In the summer I spent four brilliant weeks with the conservation team in Manuscripts and Printed Books. Edward, Gwendoline and all the staff at the Fitzwilliam generously gave their time and knowledge to make my placement at the Museum enjoyable and an invaluable experience as part of the MA conservation course that I am studying at Camberwell College of Art. I completed a number of practical projects, including rebacking of cloth case bindings and the repair of architectural plans of the Founder’s Library.
The architectural plans, mostly from 1847, were graphite and pen and ink on drafting paper – a transparent paper made by adding oil which, after many years, has degraded to make the drawings very fragile and brittle. This was a satisfying collection to work on as the drawings were taken off poor-quality backing paper, carefully flattened, and repaired with fine Japanese handmade paper. Finally, to make them easier to handle and visible on recto and verso, individual folders were made from Melinex®, an archival polyester film. For this I also got to learn to use some new pieces of equipment – the polyester sealing machine and ultra-sonic spot welder. With these I was able to make folders around the object, as you can easily seal as many sides around the enclosure as you need. It meant I could also get a wide enough border to prevent the corners of the drawings from being damaged in future. The ultra-sonic spot welder allows the old label to be displayed alongside the drawing in the same folder without the need for attachment to the Melinex®.
The Founder’s Library at the Fitzwilliam holds a wide variety of different bindings on rare examples of manuscripts and printed books. The cloth case binding rebacks I completed were for two volumes of the Arabian Nights Entertainment and an edition of Augustinus printed in 1490. Although all three bindings were nineteenth-century cloth case bindings, the damage and therefore the conservation treatment were each unique. I like the problem-solving element in taking a similar technique of creating a hollow-back binding to give durability and allow for the original spine to be put back in place, but taking different approaches depending on how he original structure was damaged and how that dictated access into the structure for repair with minimal disturbance to each binding. For instance, Volume II of the Arabian Nights had spilt endpapers making this an entry point to the spine whereas the endpaper joints in Volume I were in good condition so it was important to not damage these during treatment – access was through the spilt down the length of the cloth joint. The Augustinus had a whole piece of the spine detached and revealed a piece of printed paper used as a spine-lining that it was important to keep and protect in case it holds information worth future investigation.
Being in the studio meant that during the four weeks I was able to observe and learn from the diverse range of conservation treatments going on. Work on parchment was a new technique and material for me so I enjoyed being able to have a go at reproducing some historic and current repair processes. The area of printed books and manuscripts encompasses a range of different materials and techniques, with the additional consideration that bindings need to ‘work’ mechanically every time the volumes are consulted. I started a model example of a herringbone sewing: making this really helped me to understand how sewing on double cords works and locks each stitch in place for a very strong and flexible structure. As well as being ‘working’ objects, books and manuscripts are artefacts that need looking after and handling with respect. I think one of the factors in helping communicate this is the beautifully handcrafted bespoke cases and boxes made for items in the collection. The books need to fit exactly to protect them. The clam-shell box I made has double thickness on the walls making them very strong; lined with conservation board, they create a non-damaging environment within.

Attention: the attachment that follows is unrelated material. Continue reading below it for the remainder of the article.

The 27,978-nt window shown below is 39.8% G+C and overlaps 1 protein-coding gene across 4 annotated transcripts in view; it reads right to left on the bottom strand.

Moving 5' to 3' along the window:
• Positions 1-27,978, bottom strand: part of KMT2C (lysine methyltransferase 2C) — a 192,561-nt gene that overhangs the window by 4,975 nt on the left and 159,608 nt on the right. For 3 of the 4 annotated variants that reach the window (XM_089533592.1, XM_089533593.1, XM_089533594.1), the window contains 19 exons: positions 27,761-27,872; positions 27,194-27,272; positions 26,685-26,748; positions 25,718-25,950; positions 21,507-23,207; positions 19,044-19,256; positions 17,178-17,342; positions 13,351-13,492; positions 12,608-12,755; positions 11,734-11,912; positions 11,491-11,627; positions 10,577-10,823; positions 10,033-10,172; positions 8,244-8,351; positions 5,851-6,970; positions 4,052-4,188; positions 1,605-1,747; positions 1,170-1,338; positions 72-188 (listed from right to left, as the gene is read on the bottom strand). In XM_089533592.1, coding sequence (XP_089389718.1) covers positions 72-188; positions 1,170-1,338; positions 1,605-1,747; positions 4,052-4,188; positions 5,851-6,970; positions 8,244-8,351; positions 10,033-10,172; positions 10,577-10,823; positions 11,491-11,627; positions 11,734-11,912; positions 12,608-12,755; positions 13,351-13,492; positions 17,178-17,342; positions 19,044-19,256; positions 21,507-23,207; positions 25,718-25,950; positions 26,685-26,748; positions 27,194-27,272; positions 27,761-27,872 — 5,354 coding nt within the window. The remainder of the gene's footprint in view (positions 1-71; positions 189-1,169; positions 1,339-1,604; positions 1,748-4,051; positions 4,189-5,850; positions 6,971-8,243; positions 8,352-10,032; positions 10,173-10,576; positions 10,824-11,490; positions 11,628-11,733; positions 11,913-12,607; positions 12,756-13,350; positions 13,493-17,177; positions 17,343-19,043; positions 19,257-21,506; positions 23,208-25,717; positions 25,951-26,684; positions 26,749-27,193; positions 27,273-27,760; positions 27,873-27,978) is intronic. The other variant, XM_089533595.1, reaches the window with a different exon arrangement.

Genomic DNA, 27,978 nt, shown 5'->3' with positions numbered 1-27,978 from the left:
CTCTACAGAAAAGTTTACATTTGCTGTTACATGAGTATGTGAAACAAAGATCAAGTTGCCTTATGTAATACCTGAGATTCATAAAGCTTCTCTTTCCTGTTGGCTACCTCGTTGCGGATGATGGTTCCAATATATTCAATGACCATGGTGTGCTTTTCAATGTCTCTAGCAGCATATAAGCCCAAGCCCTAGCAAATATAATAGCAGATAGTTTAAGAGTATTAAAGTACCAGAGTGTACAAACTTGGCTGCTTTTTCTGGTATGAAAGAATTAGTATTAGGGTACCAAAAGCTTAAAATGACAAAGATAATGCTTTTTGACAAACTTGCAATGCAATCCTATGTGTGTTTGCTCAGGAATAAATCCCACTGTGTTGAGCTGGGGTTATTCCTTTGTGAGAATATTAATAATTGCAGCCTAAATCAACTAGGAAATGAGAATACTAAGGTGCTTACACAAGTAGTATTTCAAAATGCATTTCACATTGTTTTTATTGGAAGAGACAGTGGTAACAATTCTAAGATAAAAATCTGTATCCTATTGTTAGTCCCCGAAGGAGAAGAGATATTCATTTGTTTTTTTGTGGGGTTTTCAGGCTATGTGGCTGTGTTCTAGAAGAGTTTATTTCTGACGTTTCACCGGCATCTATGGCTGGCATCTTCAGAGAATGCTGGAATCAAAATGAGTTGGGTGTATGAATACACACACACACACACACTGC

What made my placement particularly enjoyable was all the people who took the time to show me around and share their knowledge. I am grateful to have had the opportunity while in Cambridge to visit the wider conservation community there, from current students, Anna and Elisabeth, giving me a tour at the Hamilton Kerr Institute, to Jim and the team at the University Library showing me the many and varied conservation projects that they have going on, and to Bridget, Françoise and Claude at the Cambridge Consortium and Nicholas Bell at the Wren Library, Trinity College. I found the diversity of different projects being undertaken in all the conservation studios and treasures held in the collections fascinating.
Each of the departments at the Fitzwilliam also took time to show me the different projects that they have ongoing and their collections, from which a lot of exciting research is generated. It was good to see something of the day-to-day work of departments dealing with new acquisitions, items for loan and exhibition and challenges of storage and building constraints as well. I learnt a lot, and will continue to do so through my final year of study and beyond.
Finally I’d like to thank Edward Cheese and Gwendoline Lemée for making it an absolute pleasure to be in the conservation studio and taking the time to teach me many new skills. The experience went far too fast!